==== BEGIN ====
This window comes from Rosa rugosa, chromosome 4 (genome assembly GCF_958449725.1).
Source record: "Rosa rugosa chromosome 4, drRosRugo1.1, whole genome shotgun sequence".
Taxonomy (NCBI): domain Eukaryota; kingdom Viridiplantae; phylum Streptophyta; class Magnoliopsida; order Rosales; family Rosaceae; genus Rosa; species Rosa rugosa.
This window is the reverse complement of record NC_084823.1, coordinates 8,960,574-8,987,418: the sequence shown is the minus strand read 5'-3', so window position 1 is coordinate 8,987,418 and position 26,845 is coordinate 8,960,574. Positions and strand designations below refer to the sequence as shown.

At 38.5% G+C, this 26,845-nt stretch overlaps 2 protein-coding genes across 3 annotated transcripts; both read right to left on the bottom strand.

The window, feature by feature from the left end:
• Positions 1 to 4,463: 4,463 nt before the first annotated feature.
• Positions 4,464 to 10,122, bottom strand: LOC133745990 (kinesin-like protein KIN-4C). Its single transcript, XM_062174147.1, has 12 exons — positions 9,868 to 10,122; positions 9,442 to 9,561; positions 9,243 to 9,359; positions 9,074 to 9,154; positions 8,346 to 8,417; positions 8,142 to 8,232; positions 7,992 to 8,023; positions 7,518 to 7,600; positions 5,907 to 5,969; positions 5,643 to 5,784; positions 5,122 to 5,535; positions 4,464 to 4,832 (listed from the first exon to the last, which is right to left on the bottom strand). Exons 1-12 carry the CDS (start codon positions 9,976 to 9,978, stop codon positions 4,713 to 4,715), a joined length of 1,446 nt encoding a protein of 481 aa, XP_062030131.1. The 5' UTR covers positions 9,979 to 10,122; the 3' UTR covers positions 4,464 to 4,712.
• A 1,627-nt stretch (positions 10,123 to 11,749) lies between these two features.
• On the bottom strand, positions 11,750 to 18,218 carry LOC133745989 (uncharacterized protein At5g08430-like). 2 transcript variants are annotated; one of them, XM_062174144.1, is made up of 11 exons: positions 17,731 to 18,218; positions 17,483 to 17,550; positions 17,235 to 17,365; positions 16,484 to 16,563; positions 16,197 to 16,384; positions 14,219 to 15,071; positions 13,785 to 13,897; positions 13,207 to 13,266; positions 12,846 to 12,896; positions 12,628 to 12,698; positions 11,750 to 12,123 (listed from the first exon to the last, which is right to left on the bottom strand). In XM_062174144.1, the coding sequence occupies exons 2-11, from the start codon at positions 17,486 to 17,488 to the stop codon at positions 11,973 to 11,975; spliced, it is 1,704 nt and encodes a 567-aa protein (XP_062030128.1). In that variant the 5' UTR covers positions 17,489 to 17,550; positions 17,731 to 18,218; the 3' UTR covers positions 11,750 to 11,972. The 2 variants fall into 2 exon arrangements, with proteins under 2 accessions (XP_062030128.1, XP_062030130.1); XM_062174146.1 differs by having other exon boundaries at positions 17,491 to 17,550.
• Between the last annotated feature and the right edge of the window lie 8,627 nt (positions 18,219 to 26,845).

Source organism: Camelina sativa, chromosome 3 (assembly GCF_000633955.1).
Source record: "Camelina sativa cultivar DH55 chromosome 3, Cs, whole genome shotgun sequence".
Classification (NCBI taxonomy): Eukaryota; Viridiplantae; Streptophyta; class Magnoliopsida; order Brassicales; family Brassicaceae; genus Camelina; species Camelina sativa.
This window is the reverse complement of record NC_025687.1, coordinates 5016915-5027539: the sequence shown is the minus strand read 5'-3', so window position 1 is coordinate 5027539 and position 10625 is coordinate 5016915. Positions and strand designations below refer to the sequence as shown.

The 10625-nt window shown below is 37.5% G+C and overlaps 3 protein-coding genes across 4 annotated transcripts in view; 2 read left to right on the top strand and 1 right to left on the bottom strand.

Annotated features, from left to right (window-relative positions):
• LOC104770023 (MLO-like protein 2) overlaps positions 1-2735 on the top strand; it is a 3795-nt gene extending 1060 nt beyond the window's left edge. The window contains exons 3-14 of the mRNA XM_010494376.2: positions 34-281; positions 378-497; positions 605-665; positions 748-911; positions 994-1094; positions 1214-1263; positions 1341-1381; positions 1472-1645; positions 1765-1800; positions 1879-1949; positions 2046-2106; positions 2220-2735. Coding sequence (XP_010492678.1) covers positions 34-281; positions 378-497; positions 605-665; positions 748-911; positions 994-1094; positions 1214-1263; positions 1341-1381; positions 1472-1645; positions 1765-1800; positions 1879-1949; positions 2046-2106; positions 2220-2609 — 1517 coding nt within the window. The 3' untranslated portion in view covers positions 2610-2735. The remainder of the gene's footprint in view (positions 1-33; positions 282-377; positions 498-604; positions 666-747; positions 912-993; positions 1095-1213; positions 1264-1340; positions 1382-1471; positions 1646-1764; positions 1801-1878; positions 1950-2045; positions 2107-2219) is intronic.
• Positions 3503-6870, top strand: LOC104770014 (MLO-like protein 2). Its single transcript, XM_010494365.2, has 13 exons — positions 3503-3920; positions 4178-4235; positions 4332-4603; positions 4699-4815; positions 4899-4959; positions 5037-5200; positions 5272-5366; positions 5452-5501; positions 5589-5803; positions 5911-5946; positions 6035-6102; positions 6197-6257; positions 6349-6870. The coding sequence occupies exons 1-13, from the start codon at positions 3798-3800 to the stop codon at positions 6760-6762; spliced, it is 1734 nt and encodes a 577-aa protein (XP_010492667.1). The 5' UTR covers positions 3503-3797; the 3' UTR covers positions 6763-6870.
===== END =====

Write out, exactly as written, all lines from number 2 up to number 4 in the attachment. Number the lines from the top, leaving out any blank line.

Source record: "Rosa rugosa chromosome 4, drRosRugo1.1, whole genome shotgun sequence".
Taxonomy (NCBI): domain Eukaryota; kingdom Viridiplantae; phylum Streptophyta; class Magnoliopsida; order Rosales; family Rosaceae; genus Rosa; species Rosa rugosa.
This window is the reverse complement of record NC_084823.1, coordinates 8,960,574-8,987,418: the sequence shown is the minus strand read 5'-3', so window position 1 is coordinate 8,987,418 and position 26,845 is coordinate 8,960,574. Positions and strand designations below refer to the sequence as shown.